Farmers and the sick are fed up with the strict regulations. For Todd Hirstein, every day which passes without medical marijuana is another day he suffers.
"I think that they're losing focus on what the end goal was."
Hirstein has cancer. He lobbied for the law and is now just watching and waiting for it to be implemented. He's growing frustrated.
"Their focus is on more of the preparation and the regulation."
Recent reports show big names with political ties to the governor and Hillary Clinton are vying for these cultivation centers. They're getting investors to help them pony up the big bucks required.
"The regulations require, not only that you be able to get a business up and running, but that you be able to sustain it."
Proposed rules state each applicant pay a $25,000 non-refundable application fee, plus have some $500,000 in liquid assets. It's something a sustainable farmer, like Kristi Poole, doesn't think is fair.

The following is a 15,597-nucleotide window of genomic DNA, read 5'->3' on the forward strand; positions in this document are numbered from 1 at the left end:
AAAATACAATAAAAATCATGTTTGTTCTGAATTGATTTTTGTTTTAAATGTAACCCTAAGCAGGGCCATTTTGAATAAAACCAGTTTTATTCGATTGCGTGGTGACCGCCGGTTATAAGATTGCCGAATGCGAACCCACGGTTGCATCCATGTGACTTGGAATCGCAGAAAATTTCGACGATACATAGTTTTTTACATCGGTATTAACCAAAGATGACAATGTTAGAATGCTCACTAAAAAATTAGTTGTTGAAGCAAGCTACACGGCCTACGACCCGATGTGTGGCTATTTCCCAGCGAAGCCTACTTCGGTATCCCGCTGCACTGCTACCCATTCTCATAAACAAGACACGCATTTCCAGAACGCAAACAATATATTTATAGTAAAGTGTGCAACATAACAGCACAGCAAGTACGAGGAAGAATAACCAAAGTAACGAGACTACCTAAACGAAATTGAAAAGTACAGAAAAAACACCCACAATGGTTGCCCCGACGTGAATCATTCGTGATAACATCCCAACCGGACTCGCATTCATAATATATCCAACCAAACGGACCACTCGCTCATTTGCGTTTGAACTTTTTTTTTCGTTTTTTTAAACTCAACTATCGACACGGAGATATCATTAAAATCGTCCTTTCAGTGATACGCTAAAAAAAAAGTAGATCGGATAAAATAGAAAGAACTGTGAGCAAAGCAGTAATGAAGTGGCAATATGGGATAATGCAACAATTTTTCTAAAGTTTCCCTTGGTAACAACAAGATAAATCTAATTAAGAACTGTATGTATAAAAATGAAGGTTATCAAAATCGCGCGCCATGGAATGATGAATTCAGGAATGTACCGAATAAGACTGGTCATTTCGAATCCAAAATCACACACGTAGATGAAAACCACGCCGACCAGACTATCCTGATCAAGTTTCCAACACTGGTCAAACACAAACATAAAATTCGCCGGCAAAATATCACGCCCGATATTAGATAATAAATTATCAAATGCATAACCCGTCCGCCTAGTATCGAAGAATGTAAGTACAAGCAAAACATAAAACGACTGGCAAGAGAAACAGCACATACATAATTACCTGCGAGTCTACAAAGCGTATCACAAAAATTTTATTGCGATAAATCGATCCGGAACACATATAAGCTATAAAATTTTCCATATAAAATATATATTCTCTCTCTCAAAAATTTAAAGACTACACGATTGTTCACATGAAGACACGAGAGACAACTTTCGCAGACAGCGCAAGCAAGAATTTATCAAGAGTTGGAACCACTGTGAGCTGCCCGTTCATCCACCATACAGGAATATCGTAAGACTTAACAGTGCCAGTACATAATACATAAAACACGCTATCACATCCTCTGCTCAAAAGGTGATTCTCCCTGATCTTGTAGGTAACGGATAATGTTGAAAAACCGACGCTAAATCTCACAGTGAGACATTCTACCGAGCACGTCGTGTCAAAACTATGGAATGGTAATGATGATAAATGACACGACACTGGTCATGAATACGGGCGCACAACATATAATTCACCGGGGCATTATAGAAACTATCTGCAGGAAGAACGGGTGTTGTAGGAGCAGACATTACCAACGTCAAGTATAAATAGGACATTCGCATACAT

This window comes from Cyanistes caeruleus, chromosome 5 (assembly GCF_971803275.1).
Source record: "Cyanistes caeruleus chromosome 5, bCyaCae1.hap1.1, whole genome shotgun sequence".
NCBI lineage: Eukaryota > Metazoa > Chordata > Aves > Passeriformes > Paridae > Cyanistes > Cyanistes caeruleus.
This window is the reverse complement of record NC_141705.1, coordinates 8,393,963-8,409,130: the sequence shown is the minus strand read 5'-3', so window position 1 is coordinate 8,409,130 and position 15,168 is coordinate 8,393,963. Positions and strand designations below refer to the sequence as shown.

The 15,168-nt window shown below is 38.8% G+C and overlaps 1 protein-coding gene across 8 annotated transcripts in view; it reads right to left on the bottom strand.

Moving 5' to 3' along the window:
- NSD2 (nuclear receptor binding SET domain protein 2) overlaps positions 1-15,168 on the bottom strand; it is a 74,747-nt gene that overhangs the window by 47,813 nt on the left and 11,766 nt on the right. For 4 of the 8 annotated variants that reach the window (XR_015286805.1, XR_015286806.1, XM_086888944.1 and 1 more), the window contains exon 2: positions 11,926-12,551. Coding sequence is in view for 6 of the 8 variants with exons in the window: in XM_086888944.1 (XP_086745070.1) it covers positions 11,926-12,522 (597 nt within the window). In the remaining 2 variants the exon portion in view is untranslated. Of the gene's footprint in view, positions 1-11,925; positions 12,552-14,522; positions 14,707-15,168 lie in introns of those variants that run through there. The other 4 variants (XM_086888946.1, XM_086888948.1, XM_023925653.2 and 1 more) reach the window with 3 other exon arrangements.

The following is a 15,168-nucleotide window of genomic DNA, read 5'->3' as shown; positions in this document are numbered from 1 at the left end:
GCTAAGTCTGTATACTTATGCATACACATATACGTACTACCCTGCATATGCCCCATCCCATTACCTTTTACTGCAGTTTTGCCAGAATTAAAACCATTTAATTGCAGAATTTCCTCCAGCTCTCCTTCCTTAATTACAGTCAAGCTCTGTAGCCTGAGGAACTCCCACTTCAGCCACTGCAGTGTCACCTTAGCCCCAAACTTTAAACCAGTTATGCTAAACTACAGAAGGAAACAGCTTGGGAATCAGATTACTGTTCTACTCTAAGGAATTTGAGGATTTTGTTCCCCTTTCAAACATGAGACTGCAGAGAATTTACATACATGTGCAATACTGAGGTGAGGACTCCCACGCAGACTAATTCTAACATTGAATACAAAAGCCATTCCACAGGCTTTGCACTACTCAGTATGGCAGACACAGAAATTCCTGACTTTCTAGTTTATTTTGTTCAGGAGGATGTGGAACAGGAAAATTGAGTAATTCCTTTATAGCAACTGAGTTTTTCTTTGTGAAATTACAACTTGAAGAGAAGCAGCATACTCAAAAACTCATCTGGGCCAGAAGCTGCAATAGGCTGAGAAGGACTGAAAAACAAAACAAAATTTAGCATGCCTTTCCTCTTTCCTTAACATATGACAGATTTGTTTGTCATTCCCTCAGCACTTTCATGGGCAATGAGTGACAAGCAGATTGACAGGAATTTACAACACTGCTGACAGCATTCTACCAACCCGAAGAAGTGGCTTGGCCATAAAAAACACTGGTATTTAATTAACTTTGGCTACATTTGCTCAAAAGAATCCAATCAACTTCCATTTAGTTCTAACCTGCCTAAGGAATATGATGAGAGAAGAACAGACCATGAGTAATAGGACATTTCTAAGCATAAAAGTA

"It's frustrating really because I don't think that they're really in it for the right reasons. You know, they're in it for the money aspect and not to actually help these people who can benefit from this medicine."
Not only is Poole invested in the issue as a farmer, but as a mother of a little girl with epilepsy. She's anxious to get the drug in liquid form to help her 5-year old.
"Pretty much a miracle drug for a lot of children with epilepsy."
Just like Hirstein, she says regulators need to get back to the root of the issue.
"It's not about the money. It's about the sick and, you know, the people who really need this."
Putting this law into effect is still months away. It could be even longer for companies wanting to grow or sell marijuana. They would have to meet other requirements as well.
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